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Math Help - limsup liminf (Sequences)

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    limsup liminf (Sequences)

    Firstly, my lecturer defined this subject as, There is a set S, and the elements inside this set is the limits of the subsequences of that sequence, and he defined limsupxn as the supremum of the set S. In other words, the largest limit of all subsequences.

    He gave this example: {xn}=1/n. and wrote liminfxn=0<1=limsupxn

    1/n converges to zero , and therefore all of his subsequences will converge to zero. then why is 1=limsupxn ? What am I missing.

    and my second question is, why did they call it limsupxn and not limmaxxn? This is a stupid question I know but isn't every element of S is a a limit of one of the subsequences of xn itself? so it belongs to the set S after all isn't it? so it's actually the maximum of the set S. So limsupxn is just a name or is there a situation that a limit doesn't belong to the set S but it's the supremum and we can still count it as a limit f a subsequence?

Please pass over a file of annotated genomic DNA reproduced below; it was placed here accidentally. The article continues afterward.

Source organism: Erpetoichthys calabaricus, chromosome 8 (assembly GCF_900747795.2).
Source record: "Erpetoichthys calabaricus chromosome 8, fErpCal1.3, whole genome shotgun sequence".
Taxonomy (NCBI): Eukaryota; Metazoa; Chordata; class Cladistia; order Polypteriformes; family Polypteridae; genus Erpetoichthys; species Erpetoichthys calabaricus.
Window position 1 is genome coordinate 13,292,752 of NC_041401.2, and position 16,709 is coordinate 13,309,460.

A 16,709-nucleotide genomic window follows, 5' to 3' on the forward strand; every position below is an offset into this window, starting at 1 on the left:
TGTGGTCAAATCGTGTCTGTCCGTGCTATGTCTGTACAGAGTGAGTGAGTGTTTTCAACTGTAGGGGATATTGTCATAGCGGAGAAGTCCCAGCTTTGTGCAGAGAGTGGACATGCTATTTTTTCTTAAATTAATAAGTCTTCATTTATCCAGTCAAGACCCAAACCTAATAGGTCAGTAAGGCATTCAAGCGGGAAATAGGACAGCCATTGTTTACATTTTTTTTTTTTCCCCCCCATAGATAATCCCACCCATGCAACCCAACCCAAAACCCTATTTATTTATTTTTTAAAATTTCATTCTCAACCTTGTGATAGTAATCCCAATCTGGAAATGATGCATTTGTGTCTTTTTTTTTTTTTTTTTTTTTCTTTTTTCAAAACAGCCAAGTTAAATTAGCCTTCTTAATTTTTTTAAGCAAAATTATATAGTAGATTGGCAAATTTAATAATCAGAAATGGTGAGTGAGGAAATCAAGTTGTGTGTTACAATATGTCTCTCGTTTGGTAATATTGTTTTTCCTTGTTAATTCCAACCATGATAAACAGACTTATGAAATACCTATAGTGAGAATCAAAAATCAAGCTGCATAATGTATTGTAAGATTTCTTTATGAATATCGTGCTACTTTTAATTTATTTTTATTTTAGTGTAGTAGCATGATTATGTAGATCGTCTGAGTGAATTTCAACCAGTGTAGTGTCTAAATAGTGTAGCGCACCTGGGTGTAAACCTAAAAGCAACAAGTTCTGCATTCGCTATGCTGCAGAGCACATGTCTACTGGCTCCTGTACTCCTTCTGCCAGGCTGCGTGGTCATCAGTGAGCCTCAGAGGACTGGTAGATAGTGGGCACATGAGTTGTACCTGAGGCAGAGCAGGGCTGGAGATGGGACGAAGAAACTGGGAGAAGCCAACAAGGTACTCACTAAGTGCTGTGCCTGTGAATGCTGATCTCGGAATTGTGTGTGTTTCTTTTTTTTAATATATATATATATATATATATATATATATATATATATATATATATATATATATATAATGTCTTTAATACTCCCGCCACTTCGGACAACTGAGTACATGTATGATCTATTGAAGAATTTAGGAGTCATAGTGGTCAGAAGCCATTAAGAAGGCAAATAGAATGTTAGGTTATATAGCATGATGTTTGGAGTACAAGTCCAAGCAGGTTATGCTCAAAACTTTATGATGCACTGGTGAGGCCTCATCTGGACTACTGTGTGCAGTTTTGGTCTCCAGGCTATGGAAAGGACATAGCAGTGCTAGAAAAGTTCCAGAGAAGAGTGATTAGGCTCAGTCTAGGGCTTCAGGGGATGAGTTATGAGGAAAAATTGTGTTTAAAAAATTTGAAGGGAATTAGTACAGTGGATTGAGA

I hope my questions were clear enough. Thank you.
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    Senior Member vincisonfire's Avatar
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    Re: limsup liminf (Sequences)

    I think the lecturer gave you a wrong example. His example could have been x_{2n} = \frac{1}{n} and x_{2n+1} = 1.

    1. You seem to be getting the idea. When the ordinary limit exists, the limit inferior and limit superior are both equal to it.

    2. As for you second question, you confusion may come from the fact that you are dealing with infinite sets. View the supremum (infimum) as a bound for and the maximum (minimum) as an element of the set. You correctly pointed out that the infimum of x_{n} = \frac{1}{n} is 0 but 0 is not an element of x_{n} which has no minimum indeed.
    Thanks from davidciprut
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